Power sector in 2030
Indonesia’s power system is heavily reliant on coal, with an emissions intensity of almost 760 gCO₂/kWh in 2019. Given the important role of power in decarbonisation, all analysed pathways consider that it needs to decarbonise rapidly. This requires a significant scale up of renewable power technologies, including solar and wind power, as well as dispatchable renewables, such as geothermal and hydro power. The share of all these renewable technologies together would need to reach 70-76% by 2030 and 99–100% by 2050, starting from 17% in 2019. Regional benchmarks indicate a share of renewables up to 84% by 2030 in South-East Asia. This stands in contrast with Indonesia’s long-term strategy to reach net zero by 2060, with a power mix from its long term Paris compatible scenario” (LCCP) of renewables (43%), coal (38%), natural gas (10%) and BECCS (8%).
The most readily available technologies for decarbonisation at Indonesia’s disposal are renewables. A stronger push for renewables uptake can result in emissions intensity dropping to 110-160 gCO₂/kWh as early as 2030 and allow Indonesia to engage on a 1.5°C compatible pathway without having to rely on the use of carbon dioxide removal (CDR) technologies such as DACCS or BECCS, that are expected to play a role in GHG mitigation of power sector. Indonesia’s power system regulation is slowly transforming but faster action is required to achieve these emissions reductions.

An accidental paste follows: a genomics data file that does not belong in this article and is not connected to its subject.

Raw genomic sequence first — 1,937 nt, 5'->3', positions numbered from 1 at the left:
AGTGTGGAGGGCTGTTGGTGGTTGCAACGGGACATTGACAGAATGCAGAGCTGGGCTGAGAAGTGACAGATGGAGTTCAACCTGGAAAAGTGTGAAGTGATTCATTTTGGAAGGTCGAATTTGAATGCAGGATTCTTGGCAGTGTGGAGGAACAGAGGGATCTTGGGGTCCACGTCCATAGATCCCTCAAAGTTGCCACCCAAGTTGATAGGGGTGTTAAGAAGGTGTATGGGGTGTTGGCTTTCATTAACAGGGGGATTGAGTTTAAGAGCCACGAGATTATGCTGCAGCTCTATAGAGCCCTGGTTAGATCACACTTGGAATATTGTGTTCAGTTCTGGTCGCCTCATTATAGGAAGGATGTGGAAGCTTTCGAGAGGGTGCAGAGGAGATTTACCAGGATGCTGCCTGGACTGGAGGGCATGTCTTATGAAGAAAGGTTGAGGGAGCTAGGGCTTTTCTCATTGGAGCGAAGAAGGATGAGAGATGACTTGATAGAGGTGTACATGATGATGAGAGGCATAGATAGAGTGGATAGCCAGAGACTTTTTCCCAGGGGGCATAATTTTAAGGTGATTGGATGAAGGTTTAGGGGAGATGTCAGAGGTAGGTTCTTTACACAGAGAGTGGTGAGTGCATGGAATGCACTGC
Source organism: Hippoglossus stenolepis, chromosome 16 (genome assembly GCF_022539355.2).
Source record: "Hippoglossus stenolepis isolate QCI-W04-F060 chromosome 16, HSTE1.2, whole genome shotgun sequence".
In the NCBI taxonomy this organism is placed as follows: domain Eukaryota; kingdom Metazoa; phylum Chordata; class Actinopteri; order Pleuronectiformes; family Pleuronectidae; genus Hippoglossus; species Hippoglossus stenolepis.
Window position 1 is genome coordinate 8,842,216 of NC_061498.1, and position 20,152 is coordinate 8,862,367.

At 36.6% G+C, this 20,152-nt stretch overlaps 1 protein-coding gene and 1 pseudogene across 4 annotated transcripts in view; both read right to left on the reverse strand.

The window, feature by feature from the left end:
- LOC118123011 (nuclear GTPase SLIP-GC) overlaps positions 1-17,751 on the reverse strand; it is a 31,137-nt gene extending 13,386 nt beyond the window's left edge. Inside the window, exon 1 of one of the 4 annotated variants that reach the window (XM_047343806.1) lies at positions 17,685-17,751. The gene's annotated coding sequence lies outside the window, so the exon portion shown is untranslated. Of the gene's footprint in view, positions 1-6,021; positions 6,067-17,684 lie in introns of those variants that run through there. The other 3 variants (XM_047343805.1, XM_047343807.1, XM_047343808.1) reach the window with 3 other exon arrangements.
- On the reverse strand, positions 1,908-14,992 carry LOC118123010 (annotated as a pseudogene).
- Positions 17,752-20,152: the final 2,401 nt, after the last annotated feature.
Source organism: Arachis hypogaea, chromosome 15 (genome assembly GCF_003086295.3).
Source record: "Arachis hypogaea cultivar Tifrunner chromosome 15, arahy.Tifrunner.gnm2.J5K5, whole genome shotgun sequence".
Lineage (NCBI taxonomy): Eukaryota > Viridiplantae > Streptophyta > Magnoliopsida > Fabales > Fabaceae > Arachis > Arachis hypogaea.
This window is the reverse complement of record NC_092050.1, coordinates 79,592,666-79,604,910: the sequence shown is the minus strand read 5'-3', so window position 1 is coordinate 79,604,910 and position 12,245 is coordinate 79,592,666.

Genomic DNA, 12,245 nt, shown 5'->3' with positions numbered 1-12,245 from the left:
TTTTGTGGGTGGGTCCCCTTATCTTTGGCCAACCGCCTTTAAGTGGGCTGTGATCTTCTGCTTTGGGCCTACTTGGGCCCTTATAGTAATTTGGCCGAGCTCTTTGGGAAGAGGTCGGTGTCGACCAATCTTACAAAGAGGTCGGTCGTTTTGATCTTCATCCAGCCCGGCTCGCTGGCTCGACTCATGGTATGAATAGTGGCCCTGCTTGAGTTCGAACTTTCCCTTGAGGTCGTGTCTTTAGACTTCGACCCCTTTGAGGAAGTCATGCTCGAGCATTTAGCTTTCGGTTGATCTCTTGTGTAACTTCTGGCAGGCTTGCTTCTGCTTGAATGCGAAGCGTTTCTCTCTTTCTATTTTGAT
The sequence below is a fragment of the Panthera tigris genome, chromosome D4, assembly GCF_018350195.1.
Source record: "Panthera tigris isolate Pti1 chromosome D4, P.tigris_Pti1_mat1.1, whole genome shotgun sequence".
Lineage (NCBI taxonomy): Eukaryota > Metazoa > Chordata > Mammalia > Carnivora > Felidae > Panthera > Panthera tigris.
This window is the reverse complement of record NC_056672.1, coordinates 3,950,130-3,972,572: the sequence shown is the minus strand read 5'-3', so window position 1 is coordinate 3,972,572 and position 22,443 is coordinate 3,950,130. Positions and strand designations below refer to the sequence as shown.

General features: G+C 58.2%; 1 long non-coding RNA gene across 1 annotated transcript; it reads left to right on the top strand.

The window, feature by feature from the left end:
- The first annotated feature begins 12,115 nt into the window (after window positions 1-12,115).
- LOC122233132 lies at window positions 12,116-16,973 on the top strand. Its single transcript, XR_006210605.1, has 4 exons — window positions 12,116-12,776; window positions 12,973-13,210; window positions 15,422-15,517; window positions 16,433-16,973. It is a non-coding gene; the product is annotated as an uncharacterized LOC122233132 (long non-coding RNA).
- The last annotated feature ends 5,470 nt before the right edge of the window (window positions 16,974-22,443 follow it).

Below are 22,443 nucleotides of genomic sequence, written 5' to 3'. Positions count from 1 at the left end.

Towards a fully decarbonised power sector
The full decarbonisation of the power sector is achieved in 1.5°C compatible pathways from as early as 2035, by phasing out of coal by 2030, followed by gas by around 2035. In all analysed pathways, gas use peaks in 2030 and declines thereafter with complete phase-out reached in almost all analysed pathways by 2050. Oil is phased out between 2025 and 2040 in most pathways.
Indonesia aims to rely on CCS technologies coupled with fossil fuels, targeting in its long-term plan to equip 76% of the coal power plant with CCS. Given the proven emissions intensity of these non-yet available at scale and costly technologies, it would be a safer path to engage on fostering the development of renewable technologies in the country.,